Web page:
This short book from the National Center for Employee Ownership explains how ESOPs work in a clear and concise manner.
The origins of the next radical economy is rooted in a tradition that has empowered people for centuries and is now making a comeback. A new feudalism is on the rise. While monopolistic corporations feed their spoils to the rich, more and more of us are expected to live gig to gig. But, as Nathan … Read More
With a growing prominence of sophisticated econometric research in a much-expanded field of New Economics of Participation (NEP), it is of particular value to learn about real-world examples of participatory and labor-managed firms in the advanced market economies through extensive case studies. In this volume of Advances in the Economic Analysis of Participatory and Labor-Managed Firms, … Read More
A review of the literature found that companies that practiced a progressive set of HRPP and made decisions based on democratic principles are rare. Thus, knowledge of such a company should be valuable.
Whereas prior studies have used across-industry data to find that employee-owned firms are more likely to survive recessions than others, what such firms do differently was unclear. A literature review failed to reveal a prior study that looked at the internal practices that may cause this to happen.
This chapter maps existing patterns of broad-based worker ownership and control in contemporary advanced capitalism and considers future possibilities for expanding democracy within firms. Section one discusses worker ownership and control arrangements in relation to different theories of the firm and shows how these arrangements map onto different national systems. Section two compares Germany, which … Read More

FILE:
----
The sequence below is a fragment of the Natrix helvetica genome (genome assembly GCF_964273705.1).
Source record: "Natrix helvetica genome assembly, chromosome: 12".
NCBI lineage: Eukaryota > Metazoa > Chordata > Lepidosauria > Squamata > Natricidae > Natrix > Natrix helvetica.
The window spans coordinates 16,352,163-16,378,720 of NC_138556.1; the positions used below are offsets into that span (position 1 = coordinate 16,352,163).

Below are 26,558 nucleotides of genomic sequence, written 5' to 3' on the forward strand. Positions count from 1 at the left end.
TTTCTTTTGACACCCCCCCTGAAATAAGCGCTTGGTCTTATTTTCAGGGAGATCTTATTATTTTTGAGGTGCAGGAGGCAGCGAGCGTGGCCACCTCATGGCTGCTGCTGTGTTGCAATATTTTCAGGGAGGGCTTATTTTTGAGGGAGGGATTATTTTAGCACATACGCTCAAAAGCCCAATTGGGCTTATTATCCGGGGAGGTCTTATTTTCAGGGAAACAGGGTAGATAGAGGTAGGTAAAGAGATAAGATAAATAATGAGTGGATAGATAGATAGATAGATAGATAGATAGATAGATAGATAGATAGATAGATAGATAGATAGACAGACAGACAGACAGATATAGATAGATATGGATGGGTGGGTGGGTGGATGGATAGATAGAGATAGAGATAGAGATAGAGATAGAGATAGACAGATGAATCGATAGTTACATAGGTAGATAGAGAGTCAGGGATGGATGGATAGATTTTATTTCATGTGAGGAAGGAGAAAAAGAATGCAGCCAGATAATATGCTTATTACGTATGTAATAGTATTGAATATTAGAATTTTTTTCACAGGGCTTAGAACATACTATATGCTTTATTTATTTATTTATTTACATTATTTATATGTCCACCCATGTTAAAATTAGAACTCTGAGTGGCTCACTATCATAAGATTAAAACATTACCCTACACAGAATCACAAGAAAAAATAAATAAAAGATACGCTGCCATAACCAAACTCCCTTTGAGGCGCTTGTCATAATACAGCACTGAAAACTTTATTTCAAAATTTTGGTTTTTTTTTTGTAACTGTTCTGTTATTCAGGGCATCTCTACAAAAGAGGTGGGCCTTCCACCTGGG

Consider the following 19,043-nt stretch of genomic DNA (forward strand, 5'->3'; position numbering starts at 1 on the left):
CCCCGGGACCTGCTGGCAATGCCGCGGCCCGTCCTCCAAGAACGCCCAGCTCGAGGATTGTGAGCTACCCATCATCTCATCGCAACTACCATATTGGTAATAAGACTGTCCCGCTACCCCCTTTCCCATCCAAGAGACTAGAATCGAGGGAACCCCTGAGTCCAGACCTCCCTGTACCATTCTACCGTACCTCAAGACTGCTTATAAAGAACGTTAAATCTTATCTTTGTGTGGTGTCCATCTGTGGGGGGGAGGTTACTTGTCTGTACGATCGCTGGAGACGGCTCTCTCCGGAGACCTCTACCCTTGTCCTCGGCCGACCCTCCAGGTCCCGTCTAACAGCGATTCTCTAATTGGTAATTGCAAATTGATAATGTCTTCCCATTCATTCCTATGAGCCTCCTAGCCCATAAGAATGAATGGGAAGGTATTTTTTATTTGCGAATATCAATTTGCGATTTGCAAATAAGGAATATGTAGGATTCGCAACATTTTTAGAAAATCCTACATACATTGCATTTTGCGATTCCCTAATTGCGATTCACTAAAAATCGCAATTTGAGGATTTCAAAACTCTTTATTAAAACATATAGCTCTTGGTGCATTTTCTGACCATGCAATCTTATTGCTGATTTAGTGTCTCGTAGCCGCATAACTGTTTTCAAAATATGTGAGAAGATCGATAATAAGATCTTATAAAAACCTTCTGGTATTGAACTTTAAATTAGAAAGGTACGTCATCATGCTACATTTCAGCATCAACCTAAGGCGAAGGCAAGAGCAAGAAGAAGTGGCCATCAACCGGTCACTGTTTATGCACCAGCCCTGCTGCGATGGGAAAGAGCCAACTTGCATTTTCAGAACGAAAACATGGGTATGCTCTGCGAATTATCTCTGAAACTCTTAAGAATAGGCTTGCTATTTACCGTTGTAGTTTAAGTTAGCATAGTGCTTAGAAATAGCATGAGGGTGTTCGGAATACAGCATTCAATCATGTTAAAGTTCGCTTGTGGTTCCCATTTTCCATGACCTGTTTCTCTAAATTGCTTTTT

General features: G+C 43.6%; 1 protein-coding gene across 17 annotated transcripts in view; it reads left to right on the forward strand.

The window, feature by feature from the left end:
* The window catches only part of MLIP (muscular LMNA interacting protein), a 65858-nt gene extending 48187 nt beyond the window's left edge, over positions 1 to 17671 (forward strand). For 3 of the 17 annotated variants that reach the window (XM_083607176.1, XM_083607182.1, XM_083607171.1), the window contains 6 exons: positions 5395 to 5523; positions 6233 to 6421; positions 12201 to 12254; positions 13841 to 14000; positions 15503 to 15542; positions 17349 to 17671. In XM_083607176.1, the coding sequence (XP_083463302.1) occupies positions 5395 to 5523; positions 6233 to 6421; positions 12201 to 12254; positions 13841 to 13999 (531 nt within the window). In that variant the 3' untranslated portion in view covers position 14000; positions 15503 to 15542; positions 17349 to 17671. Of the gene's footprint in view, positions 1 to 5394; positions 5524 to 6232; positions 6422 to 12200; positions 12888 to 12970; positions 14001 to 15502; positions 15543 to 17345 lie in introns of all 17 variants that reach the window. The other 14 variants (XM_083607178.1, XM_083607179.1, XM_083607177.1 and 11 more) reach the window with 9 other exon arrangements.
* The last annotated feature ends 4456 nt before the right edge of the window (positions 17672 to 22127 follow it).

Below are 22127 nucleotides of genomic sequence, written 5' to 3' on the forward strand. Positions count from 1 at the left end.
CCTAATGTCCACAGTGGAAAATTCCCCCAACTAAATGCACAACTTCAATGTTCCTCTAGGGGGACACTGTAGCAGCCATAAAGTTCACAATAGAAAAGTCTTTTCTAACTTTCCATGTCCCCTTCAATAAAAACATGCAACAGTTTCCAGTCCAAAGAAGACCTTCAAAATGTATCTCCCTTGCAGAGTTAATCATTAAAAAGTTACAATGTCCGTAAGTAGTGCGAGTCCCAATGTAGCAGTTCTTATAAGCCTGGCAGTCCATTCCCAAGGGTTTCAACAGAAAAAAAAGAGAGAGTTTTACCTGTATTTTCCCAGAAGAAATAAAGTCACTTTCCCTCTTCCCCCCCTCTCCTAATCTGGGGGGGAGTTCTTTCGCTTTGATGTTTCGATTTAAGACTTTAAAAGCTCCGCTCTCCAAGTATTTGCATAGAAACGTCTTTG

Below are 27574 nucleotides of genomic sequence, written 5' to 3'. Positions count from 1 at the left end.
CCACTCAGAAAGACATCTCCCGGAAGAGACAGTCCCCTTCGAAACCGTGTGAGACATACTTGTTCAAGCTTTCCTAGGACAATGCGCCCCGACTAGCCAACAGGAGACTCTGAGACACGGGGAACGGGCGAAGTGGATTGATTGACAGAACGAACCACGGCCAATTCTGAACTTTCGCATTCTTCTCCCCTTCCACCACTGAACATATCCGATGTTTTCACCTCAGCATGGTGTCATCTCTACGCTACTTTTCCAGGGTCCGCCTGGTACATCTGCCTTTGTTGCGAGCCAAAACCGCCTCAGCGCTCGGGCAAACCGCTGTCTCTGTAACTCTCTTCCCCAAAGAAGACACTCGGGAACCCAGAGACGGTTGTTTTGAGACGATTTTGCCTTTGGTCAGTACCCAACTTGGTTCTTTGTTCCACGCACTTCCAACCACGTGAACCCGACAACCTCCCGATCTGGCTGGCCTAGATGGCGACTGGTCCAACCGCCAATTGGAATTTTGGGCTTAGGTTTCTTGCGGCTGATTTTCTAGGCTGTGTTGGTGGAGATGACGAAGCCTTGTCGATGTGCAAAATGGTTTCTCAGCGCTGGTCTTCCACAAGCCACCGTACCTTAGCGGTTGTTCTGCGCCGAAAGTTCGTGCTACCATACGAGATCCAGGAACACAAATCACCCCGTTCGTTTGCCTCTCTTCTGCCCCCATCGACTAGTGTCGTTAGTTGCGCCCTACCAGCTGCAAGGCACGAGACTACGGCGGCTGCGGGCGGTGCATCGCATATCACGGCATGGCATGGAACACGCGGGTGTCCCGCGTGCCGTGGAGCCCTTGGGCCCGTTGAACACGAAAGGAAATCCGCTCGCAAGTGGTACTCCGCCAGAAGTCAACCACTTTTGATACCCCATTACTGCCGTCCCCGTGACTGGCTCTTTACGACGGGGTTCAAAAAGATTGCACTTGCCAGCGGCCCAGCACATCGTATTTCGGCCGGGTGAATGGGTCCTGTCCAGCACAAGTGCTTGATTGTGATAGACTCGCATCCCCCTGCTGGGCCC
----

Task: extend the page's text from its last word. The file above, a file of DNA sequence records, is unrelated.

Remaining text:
This handbook investigates ‘member-owned’ organizations, whether consumer co-operatives, agricultural and producer co-operatives, worker co-operatives, mutual building societies, friendly societies, credit unions, solidarity organizations, mutual insurance companies, or employee-owned companies. Such organizations can be owned by the consumers, producers, or employees—whether through single-stakeholder or multi-stakeholder ownership. ‘Employee-owned’ business means businesses where a significant proportion of the … Read More
The authors offer a bipartisan exploration of employee ownership, its history, and the simple, common sense policies to help this proven wealth building approach grow exponentially.
In many ways the persistent top-down command and control theme that supports established leadership thought and practice prevents organizations from fully tapping into their human resources, in turn limiting their flexibility to meet the challenges of increasingly dynamic, complex, and competitive environments. Shared Entrepreneurship replaces the top-down approaches of the past with a new framework that draws strengths and innovation from collaboration and sharing.
This book is a guide to implementing principles and practices developed and used by SAIC to drive exponential growth, global expansion, and diversification across science and technology customers and markets…
In Collective Courage, Jessica Gordon Nembhard chronicles African American cooperative business ownership and its place in the movements for Black civil rights and economic equality. Not since W. E. B. Du Bois’s 1907 Economic Co-operation Among Negro Americans has there been a full-length, nationwide study of African American cooperatives. Collective Courage extends that story into the twenty-first century. Many of … Read More
While intuition suggests that empowering workers to have some say in the control of the firm is likely to have beneficial effects, empirical evidence of such effects is hard to come by because of numerous confounding factors in the naturally occurring data. We report evidence from a real‐effort experiment confirming that worker performance is sensitive … Read More